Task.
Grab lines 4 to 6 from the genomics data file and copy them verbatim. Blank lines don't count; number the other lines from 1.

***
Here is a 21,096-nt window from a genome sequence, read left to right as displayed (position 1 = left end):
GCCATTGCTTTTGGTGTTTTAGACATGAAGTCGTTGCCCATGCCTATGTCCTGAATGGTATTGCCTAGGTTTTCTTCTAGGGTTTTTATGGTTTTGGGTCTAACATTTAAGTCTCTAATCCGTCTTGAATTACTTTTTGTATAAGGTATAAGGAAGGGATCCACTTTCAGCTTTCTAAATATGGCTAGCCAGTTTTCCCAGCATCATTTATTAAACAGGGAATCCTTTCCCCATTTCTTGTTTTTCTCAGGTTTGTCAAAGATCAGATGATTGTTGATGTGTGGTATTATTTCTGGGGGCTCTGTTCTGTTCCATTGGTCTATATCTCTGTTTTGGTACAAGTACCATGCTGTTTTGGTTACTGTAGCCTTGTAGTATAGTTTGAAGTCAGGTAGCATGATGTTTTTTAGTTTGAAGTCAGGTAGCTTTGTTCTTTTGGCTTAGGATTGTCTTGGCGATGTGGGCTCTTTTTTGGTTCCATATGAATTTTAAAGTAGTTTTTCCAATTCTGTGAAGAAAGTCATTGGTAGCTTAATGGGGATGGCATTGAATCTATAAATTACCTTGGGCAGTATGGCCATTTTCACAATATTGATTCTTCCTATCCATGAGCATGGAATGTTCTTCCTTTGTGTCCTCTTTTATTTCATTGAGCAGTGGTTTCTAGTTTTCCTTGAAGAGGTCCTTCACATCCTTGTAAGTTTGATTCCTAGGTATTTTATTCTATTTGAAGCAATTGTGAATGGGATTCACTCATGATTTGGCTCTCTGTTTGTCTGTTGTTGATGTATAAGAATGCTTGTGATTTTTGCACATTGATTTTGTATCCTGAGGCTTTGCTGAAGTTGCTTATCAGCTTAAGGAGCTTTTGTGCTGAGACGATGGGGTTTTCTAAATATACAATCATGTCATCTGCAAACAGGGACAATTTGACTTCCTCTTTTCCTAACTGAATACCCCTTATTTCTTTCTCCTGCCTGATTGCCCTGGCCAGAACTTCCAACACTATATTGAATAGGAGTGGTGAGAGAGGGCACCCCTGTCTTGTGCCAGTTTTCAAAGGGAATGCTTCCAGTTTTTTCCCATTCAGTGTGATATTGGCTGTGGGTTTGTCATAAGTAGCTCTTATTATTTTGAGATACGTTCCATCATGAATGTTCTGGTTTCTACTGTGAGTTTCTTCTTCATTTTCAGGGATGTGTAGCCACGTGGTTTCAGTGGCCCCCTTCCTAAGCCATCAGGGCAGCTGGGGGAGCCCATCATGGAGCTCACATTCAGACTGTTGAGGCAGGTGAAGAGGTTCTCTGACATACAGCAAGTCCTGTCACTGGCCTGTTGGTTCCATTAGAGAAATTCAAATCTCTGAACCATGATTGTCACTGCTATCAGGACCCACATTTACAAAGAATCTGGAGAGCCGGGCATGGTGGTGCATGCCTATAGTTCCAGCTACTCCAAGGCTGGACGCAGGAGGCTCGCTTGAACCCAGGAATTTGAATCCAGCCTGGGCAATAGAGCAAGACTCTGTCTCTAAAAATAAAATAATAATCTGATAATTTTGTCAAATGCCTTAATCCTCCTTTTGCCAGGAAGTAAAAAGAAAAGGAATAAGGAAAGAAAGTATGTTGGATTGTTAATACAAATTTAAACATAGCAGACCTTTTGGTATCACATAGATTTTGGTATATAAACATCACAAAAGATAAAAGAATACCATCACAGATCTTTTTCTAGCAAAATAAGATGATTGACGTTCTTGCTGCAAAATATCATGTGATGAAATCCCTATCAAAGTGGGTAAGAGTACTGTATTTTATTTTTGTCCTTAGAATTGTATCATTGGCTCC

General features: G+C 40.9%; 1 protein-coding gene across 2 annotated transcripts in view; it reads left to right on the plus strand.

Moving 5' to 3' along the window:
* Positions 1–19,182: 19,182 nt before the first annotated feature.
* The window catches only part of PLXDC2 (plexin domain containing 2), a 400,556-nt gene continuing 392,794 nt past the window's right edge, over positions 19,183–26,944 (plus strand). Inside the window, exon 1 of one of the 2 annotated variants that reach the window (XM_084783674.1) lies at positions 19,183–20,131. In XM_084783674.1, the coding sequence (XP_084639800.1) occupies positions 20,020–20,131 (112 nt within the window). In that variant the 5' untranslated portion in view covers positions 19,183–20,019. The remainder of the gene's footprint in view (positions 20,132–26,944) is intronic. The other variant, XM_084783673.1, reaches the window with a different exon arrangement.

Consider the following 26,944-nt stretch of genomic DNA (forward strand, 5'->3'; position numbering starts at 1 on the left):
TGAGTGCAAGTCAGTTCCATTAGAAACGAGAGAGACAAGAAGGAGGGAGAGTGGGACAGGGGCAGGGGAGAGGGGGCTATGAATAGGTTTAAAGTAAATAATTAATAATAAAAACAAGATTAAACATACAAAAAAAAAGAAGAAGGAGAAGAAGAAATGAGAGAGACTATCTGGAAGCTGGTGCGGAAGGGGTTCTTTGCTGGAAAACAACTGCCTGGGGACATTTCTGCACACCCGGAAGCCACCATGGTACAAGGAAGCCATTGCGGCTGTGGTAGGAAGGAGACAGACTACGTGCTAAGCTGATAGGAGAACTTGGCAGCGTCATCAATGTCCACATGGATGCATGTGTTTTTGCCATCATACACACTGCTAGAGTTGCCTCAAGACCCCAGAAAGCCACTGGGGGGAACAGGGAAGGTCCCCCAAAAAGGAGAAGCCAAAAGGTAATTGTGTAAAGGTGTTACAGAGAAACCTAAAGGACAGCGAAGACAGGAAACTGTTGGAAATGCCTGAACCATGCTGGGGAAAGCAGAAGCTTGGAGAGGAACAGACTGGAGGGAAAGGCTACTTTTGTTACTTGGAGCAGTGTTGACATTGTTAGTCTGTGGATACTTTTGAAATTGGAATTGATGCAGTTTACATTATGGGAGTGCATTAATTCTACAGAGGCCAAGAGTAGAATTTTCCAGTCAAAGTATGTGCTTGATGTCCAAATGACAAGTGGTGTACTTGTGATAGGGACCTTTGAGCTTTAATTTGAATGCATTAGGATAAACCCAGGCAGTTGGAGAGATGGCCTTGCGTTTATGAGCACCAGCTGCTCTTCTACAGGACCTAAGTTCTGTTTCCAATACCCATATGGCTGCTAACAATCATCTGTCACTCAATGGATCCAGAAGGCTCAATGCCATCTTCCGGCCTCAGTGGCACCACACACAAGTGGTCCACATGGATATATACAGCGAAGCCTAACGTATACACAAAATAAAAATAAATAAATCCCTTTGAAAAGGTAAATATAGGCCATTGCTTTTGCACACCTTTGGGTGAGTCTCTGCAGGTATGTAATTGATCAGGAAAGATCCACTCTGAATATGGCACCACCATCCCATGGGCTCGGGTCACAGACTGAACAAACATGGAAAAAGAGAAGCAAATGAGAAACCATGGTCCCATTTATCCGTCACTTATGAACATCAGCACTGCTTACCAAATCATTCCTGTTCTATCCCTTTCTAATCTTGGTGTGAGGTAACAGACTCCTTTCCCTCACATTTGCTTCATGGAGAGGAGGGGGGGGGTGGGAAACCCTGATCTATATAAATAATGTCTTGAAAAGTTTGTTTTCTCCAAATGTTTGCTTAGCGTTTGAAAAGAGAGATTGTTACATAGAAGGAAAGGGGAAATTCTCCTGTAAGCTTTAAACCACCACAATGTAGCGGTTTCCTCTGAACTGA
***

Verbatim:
Moving 5' to 3' along the window:
* Positions 1–19,182: 19,182 nt before the first annotated feature.
* The window catches only part of PLXDC2 (plexin domain containing 2), a 400,556-nt gene continuing 392,794 nt past the window's right edge, over positions 19,183–26,944 (plus strand). Inside the window, exon 1 of one of the 2 annotated variants that reach the window (XM_084783674.1) lies at positions 19,183–20,131. In XM_084783674.1, the coding sequence (XP_084639800.1) occupies positions 20,020–20,131 (112 nt within the window). In that variant the 5' untranslated portion in view covers positions 19,183–20,019. The remainder of the gene's footprint in view (positions 20,132–26,944) is intronic. The other variant, XM_084783673.1, reaches the window with a different exon arrangement.